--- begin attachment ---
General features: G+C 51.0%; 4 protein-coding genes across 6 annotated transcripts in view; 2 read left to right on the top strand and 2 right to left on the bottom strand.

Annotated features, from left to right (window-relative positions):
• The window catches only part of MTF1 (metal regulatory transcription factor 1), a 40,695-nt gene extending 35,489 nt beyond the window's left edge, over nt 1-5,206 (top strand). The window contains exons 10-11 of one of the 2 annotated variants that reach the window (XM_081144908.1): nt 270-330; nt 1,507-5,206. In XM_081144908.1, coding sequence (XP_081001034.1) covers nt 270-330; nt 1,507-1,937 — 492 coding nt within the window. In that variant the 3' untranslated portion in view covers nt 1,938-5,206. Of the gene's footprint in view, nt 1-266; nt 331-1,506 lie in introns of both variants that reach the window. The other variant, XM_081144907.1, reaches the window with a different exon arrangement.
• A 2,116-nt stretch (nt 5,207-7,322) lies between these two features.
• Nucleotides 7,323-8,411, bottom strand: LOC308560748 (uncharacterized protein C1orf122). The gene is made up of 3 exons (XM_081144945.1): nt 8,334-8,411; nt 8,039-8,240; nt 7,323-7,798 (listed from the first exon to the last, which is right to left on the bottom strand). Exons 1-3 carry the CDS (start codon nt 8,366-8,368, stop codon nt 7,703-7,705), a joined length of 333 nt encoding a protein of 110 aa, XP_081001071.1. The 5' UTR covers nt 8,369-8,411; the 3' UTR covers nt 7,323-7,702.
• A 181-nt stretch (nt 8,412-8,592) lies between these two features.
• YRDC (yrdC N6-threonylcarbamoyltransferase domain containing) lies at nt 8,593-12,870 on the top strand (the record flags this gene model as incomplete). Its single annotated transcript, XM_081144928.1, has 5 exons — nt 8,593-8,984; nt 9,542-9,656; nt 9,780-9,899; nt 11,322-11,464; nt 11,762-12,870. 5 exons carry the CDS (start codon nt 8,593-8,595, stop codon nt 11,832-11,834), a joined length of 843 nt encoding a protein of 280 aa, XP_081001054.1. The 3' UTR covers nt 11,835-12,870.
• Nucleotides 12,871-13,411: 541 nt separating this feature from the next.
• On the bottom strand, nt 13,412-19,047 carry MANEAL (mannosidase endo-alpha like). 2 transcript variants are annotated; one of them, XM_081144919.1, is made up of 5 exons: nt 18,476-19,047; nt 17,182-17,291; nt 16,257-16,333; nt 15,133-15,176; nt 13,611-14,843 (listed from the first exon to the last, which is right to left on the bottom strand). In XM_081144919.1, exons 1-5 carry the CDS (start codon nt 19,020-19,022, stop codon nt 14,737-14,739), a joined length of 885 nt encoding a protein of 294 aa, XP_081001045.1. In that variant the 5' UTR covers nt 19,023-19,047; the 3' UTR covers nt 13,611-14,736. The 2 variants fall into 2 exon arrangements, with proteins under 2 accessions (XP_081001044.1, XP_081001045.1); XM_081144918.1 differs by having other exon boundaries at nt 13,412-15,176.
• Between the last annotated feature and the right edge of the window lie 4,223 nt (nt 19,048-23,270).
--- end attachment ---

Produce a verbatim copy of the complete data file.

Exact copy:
General features: G+C 51.0%; 4 protein-coding genes across 6 annotated transcripts in view; 2 read left to right on the top strand and 2 right to left on the bottom strand.

Annotated features, from left to right (window-relative positions):
• The window catches only part of MTF1 (metal regulatory transcription factor 1), a 40,695-nt gene extending 35,489 nt beyond the window's left edge, over nt 1-5,206 (top strand). The window contains exons 10-11 of one of the 2 annotated variants that reach the window (XM_081144908.1): nt 270-330; nt 1,507-5,206. In XM_081144908.1, coding sequence (XP_081001034.1) covers nt 270-330; nt 1,507-1,937 — 492 coding nt within the window. In that variant the 3' untranslated portion in view covers nt 1,938-5,206. Of the gene's footprint in view, nt 1-266; nt 331-1,506 lie in introns of both variants that reach the window. The other variant, XM_081144907.1, reaches the window with a different exon arrangement.
• A 2,116-nt stretch (nt 5,207-7,322) lies between these two features.
• Nucleotides 7,323-8,411, bottom strand: LOC308560748 (uncharacterized protein C1orf122). The gene is made up of 3 exons (XM_081144945.1): nt 8,334-8,411; nt 8,039-8,240; nt 7,323-7,798 (listed from the first exon to the last, which is right to left on the bottom strand). Exons 1-3 carry the CDS (start codon nt 8,366-8,368, stop codon nt 7,703-7,705), a joined length of 333 nt encoding a protein of 110 aa, XP_081001071.1. The 5' UTR covers nt 8,369-8,411; the 3' UTR covers nt 7,323-7,702.
• A 181-nt stretch (nt 8,412-8,592) lies between these two features.
• YRDC (yrdC N6-threonylcarbamoyltransferase domain containing) lies at nt 8,593-12,870 on the top strand (the record flags this gene model as incomplete). Its single annotated transcript, XM_081144928.1, has 5 exons — nt 8,593-8,984; nt 9,542-9,656; nt 9,780-9,899; nt 11,322-11,464; nt 11,762-12,870. 5 exons carry the CDS (start codon nt 8,593-8,595, stop codon nt 11,832-11,834), a joined length of 843 nt encoding a protein of 280 aa, XP_081001054.1. The 3' UTR covers nt 11,835-12,870.
• Nucleotides 12,871-13,411: 541 nt separating this feature from the next.
• On the bottom strand, nt 13,412-19,047 carry MANEAL (mannosidase endo-alpha like). 2 transcript variants are annotated; one of them, XM_081144919.1, is made up of 5 exons: nt 18,476-19,047; nt 17,182-17,291; nt 16,257-16,333; nt 15,133-15,176; nt 13,611-14,843 (listed from the first exon to the last, which is right to left on the bottom strand). In XM_081144919.1, exons 1-5 carry the CDS (start codon nt 19,020-19,022, stop codon nt 14,737-14,739), a joined length of 885 nt encoding a protein of 294 aa, XP_081001045.1. In that variant the 5' UTR covers nt 19,023-19,047; the 3' UTR covers nt 13,611-14,736. The 2 variants fall into 2 exon arrangements, with proteins under 2 accessions (XP_081001044.1, XP_081001045.1); XM_081144918.1 differs by having other exon boundaries at nt 13,412-15,176.
• Between the last annotated feature and the right edge of the window lie 4,223 nt (nt 19,048-23,270).